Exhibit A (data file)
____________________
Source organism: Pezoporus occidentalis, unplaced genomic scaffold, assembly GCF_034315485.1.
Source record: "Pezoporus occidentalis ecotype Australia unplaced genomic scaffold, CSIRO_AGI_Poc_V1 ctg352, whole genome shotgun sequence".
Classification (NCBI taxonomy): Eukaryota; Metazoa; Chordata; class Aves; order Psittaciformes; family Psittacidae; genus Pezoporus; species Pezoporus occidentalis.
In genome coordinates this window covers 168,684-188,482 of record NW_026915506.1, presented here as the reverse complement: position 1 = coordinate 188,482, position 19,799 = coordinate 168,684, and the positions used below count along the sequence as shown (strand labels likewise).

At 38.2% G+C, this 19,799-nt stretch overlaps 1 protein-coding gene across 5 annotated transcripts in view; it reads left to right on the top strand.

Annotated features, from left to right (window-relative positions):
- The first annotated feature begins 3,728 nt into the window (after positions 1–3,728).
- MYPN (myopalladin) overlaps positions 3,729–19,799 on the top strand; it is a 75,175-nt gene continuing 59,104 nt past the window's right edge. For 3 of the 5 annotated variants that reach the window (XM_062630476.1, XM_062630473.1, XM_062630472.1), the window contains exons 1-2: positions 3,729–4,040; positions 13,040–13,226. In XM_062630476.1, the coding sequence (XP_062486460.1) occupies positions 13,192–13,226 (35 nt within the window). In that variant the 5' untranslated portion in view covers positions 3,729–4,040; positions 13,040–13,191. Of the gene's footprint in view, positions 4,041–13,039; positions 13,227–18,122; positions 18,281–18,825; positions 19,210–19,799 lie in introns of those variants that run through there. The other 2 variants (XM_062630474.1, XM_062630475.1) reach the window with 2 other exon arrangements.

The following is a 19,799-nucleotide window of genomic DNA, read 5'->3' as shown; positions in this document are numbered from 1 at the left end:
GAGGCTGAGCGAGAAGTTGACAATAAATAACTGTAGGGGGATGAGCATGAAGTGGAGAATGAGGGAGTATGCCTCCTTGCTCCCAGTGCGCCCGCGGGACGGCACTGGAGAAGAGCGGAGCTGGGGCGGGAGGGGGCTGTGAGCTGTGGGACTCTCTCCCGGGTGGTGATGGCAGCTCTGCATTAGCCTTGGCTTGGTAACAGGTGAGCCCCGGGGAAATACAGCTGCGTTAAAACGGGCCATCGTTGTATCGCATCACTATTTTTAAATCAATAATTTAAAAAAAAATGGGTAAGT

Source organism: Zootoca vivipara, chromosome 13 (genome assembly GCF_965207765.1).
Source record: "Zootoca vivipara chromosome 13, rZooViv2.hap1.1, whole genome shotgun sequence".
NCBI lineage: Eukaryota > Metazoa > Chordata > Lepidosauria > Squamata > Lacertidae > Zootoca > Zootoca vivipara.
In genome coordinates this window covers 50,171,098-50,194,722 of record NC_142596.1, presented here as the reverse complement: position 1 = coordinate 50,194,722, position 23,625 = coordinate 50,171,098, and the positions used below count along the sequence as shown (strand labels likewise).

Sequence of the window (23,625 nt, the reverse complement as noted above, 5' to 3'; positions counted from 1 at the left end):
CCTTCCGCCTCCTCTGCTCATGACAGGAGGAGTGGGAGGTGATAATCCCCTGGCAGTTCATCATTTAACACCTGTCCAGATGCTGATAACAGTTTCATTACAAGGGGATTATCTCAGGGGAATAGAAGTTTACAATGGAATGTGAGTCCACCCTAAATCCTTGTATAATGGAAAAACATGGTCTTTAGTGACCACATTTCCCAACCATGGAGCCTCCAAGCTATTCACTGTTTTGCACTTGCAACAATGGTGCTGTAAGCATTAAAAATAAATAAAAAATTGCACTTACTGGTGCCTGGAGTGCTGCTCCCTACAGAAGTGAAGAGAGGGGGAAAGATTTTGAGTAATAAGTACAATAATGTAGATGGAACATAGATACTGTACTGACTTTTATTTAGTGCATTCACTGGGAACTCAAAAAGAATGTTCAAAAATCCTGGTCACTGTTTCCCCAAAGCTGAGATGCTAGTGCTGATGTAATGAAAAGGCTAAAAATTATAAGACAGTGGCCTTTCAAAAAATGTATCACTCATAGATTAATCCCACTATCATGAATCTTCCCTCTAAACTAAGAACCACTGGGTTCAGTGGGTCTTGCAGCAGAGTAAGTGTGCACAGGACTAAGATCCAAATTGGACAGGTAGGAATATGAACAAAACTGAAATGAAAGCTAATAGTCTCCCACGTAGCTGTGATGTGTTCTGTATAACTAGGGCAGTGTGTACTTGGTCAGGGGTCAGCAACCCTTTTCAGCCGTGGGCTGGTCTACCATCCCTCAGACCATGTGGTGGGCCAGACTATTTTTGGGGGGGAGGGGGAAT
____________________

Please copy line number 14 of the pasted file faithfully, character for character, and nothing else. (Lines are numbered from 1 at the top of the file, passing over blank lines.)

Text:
In genome coordinates this window covers 50,171,098-50,194,722 of record NC_142596.1, presented here as the reverse complement: position 1 = coordinate 50,194,722, position 23,625 = coordinate 50,171,098, and the positions used below count along the sequence as shown (strand labels likewise).